RIIS is an industry and ARC funded research and innovation hub for smart infrastructure. It engages with industry, government, and the community to develop and implement science-based policy and integrated practical solutions to the current and future challenges facing Australia’s urban, resource and energy infrastructure.

Structural Performance of Permanent Formwork Systems

CIE is evaluating the structural performance of permanent formwork systems by the names of AFS-Logicwall and AFS-Rediwall. The aim of this research is to examine the performance of AFS panels by means of experimental laboratory tests and numerical simulations.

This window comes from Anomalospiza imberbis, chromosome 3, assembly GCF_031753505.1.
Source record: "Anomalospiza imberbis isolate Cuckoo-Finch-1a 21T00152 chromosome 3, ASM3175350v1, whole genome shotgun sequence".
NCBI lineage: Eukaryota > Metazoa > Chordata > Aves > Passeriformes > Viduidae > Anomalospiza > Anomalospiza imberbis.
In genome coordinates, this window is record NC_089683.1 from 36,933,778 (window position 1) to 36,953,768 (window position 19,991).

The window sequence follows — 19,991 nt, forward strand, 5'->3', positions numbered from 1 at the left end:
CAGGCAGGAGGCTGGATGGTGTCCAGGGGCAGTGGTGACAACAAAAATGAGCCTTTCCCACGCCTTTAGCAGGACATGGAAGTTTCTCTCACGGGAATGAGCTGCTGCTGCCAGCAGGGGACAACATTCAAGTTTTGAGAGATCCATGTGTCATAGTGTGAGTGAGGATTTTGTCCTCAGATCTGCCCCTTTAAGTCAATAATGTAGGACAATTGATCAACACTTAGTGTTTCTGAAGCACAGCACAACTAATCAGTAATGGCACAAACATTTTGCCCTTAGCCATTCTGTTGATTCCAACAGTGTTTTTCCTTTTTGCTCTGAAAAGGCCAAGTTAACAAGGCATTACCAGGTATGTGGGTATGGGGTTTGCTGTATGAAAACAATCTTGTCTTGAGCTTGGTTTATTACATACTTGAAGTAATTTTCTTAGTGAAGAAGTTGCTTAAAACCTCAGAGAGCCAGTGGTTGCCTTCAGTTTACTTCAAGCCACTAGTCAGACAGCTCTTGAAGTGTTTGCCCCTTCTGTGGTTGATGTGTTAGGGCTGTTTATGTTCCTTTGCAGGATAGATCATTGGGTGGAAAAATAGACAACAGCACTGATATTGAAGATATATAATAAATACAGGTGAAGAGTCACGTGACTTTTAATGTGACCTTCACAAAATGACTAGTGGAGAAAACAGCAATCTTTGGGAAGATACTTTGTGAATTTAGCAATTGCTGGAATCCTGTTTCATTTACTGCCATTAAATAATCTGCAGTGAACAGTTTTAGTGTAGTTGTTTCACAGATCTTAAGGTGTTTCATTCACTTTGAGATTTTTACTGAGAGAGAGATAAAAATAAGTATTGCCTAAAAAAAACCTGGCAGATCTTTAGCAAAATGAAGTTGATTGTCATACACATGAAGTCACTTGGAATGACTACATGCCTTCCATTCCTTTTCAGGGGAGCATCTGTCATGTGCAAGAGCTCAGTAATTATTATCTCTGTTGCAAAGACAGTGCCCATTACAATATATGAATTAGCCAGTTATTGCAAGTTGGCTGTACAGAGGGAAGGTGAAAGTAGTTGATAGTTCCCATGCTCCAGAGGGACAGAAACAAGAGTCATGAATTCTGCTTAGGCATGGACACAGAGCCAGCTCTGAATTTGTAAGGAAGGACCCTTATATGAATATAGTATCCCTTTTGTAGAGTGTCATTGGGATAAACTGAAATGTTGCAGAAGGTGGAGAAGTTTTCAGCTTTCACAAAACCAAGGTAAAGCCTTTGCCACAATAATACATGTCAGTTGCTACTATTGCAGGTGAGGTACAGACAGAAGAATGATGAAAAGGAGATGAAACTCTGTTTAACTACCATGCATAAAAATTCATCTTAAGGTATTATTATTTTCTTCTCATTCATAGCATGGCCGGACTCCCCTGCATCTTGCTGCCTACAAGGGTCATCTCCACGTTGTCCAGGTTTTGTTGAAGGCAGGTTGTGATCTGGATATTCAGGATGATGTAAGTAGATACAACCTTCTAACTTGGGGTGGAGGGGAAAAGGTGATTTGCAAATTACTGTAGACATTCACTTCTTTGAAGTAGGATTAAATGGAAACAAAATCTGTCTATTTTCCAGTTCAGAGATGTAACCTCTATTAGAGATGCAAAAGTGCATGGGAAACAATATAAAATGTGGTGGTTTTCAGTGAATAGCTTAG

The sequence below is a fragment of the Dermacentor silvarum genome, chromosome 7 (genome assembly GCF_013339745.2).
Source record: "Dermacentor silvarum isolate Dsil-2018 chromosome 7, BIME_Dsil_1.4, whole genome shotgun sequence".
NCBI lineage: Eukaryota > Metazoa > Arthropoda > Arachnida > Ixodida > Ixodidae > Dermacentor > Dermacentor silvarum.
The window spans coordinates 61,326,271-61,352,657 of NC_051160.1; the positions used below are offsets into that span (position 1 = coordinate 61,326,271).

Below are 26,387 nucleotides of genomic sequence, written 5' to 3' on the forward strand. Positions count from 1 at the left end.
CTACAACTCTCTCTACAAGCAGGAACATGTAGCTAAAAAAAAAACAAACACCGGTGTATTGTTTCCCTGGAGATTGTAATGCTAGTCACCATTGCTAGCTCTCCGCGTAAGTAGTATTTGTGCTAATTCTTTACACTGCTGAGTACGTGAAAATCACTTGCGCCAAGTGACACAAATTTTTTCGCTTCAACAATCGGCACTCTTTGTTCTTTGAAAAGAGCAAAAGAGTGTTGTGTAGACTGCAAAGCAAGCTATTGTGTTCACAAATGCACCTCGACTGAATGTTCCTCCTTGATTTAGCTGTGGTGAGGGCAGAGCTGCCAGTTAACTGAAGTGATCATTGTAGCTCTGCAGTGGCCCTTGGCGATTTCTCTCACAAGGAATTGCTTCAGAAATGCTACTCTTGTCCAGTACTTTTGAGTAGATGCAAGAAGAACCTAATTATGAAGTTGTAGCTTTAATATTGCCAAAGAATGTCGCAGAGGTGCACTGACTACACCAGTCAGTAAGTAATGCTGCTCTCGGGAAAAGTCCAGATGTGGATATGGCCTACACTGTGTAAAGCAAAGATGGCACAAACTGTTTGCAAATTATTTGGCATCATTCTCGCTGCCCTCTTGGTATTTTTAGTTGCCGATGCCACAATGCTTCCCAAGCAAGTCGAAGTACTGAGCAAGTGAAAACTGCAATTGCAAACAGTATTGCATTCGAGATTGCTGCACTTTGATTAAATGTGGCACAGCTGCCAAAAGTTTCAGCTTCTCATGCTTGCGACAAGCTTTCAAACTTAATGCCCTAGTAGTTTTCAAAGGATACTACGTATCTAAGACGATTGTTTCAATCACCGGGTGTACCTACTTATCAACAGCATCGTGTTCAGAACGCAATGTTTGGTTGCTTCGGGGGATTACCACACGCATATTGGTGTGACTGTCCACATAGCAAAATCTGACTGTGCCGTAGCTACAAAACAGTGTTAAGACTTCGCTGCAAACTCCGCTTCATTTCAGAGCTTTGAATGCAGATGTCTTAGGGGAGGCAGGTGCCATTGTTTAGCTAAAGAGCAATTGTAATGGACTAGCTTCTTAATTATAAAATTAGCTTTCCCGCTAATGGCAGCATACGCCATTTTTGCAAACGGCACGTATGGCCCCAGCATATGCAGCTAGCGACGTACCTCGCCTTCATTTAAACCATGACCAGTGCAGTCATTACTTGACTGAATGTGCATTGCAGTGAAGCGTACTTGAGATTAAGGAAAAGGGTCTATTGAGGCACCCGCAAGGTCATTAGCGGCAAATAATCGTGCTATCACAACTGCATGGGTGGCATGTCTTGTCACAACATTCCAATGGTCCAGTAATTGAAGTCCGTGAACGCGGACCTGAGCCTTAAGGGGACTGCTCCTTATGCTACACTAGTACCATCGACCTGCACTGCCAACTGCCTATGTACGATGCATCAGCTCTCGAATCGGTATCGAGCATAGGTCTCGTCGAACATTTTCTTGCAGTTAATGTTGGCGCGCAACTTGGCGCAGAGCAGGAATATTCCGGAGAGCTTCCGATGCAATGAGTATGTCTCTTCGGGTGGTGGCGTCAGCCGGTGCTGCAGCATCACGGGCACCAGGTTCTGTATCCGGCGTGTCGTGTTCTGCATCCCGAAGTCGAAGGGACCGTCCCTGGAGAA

Estimating Corrosion Rate of Steel Elements in Transmission Towers

Corrosion is a serious issue causing damage in power transmission towers of steel that can cause outages and other issues. Despite initial galvanization, periodic repainting and usage of weathering steels, corrosion is experienced in in transmission towers. This pilot project aims to develop a scientific based approach for prediction of corrosion in steel members of transmission towers owned by Endeavour Energy (the client) in order to support any repair and maintenance plan.

New ARC Research Hub will develop solutions to the ongoing fire crisis in Australia

A whooping $1.1 trillion was lost to property damage in the petrochemical and refinery industries between 2016 and 2017 alone. The catastrophic bushfires that plagued the nation between 2019 and 2020 caused an estimated damage of $110 billion, burned 19 million hectares, destroyed 3,094 homes, and killed an estimated 1.2 billion animals.